Article: Secret to happy and loyal employees: Trust

Employee Engagement

Secret to happy and loyal employees: Trust

Trust is a solid foundation, for both employees and employers, to build a meaningful, educative and mutually beneficial relationship.
Secret to happy and loyal employees: Trust

The secret to having happy and loyal employees is no secret at all. A lot has been said and written about what makes your employees happy and loyal, but according to a recent American study, all it takes is trust. The study illustrates the many factors of trust in workplace, its relation with other aspects of a job. 

What was the study?

PayScale wanted to study the trust-level in American workers by their manager, and how different level of trust impacts different aspects of their job. From June to September this year, they surveyed 54,827 respondents and asked them to complete the sentence, “My manager trusts me to ....”

  • Act and make decisions on my own
  • Act, but advise at once
  • Make recommendations, then take approved action
  • Ask what to do
  • Do nothing without being told what to do


This was followed by other questions regarding salary, relationship with manager, job satisfaction and the likelihood of looking for a new job.  The results were published on the website under a report titled, ‘A PayScale Report: You’re Not the Boss Of Me – Trust in the Workplace.’

What did the study find out

The following are the findings of the study:

  • 72% of the workers who are able to act and make decisions (or feel trusted) are satisfied with their jobs; as opposed to 26% of those who aren’t able to do anything without being told before.
  • 54% of the respondents who were trusted by their employers were had plans to look for a new job, whereas the same figure for was 76% for those whose bosses displayed no confidence in them.
  • 85% of those who has annual incomes exceeding $160,000 said their managers fully trusted them, but 63% of those who made less than $19,000 could claim the same. 
  • 76% of the respondents who had a working experience of more than 10 years said their managers trust them, as opposed to 59% of those who had less than two years of work experience. 
  • 73% of white workers said to have elicited their manager’s trust – the highest, whereas Asians had the lowest trust levels by their bosses, at 59%.


Katie Bardaro, Lead Economics and VP of Data Analytics at PayScale said, “In all environments — professional and personal — trust is a required element for the creation of productive relationships. This report shows manager trust is a crucial ingredient when it comes to ensuring engaged and devoted employees.” The authors of the study said that the findings are significant for both the employers and employees, “For workers, build that trust with your manager; it'll lead to happiness at work and potentially a higher salary. Employers, if you want to keep your employees, trust them. They'll be more likely to be happy in their job and less likely to leave for another one.”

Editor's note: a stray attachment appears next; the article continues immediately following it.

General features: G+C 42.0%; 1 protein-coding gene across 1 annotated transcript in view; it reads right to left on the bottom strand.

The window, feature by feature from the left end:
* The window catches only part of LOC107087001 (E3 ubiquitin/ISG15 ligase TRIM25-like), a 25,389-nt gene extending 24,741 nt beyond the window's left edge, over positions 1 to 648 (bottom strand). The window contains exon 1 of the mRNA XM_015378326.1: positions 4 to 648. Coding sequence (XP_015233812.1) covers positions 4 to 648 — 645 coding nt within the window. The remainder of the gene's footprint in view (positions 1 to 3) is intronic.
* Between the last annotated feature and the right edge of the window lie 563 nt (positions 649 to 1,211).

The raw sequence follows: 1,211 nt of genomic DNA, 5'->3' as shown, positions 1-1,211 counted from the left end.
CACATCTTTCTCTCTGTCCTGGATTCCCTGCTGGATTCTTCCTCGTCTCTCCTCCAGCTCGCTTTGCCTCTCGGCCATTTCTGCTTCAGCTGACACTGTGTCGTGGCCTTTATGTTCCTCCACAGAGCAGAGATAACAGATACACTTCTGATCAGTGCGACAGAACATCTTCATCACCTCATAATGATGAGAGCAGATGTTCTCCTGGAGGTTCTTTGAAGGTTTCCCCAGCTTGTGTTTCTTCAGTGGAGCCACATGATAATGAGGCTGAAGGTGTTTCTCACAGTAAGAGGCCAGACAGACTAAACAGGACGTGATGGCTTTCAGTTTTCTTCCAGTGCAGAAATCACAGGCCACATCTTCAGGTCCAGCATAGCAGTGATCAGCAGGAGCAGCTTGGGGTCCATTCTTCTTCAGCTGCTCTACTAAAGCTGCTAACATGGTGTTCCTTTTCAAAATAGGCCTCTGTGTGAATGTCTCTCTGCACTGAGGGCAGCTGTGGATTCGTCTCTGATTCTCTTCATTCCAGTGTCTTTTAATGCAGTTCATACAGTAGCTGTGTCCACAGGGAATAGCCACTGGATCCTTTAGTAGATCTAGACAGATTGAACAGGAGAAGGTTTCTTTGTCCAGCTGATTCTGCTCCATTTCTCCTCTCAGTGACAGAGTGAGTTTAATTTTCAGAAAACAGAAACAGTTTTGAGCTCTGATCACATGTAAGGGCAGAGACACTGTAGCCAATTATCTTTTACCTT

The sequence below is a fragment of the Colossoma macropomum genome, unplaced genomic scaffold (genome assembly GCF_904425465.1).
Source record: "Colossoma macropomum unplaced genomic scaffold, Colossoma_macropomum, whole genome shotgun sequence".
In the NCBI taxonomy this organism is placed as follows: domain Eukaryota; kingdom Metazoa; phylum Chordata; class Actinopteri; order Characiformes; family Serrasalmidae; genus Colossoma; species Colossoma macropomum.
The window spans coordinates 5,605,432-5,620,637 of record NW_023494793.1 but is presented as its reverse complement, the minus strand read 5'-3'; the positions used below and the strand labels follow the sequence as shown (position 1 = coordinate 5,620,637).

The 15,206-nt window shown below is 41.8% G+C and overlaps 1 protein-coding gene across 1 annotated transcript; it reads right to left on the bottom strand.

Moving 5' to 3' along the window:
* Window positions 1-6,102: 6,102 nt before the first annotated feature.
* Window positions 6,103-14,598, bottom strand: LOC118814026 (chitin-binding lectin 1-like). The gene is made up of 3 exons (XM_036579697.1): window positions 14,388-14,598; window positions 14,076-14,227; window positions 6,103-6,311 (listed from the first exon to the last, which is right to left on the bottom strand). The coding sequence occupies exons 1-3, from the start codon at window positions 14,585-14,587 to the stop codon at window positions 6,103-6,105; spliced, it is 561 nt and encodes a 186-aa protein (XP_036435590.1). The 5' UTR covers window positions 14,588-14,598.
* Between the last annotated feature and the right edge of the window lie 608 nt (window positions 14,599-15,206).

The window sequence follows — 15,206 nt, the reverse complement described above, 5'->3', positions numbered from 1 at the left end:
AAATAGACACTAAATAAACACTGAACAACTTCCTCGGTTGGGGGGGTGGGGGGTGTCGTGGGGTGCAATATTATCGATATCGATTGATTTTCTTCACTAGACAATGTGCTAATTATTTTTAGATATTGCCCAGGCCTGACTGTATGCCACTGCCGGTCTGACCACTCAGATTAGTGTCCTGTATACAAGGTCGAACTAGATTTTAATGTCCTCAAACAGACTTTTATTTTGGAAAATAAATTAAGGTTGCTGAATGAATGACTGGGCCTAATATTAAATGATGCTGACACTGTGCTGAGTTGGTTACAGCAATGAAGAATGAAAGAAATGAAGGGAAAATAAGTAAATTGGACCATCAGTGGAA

Why is it important?

The findings of the study reiterate the importance of having trust in your employees. It proves that workers who are trusted more are likely to work better, and be more loyal. Furthermore, it also shows that trust is relative to income level, working experience, and even race. The T word is integral to build employee relationship and foster loyalty, that much has always been clear to industry experts and people at the helm, but the challenge is almost always to seamlessly build a mutual level of trust and understanding. It requires masterful understanding and extensive balance in establishing trust, cultivating an empowered workforce and most of all, allowing your employees to take charge. Although this study was conducted with American respondents, the findings can be applied universally. Hence, employers need to take note of the seriousness of establishing trust among their employees, and need to realise that they can grow, only if they allow their employees to grow. 

The Bottom-Line

Trust is a solid foundation, for both employees and employers, to build a meaningful, educative and mutually beneficial relationship. In fact this is simply an extension of how relationships – personal or professional – play out in life. If you feel the current trust levels in the organisation or team are actually keeping you from performing to the best of your potential, as a leader, you must work consciously towards making it better. As an employee or team member, you need to flag these concerns to your supervisor, and do your bit to ensure high levels of trust in the team.

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Topics: Employee Engagement, Watercooler

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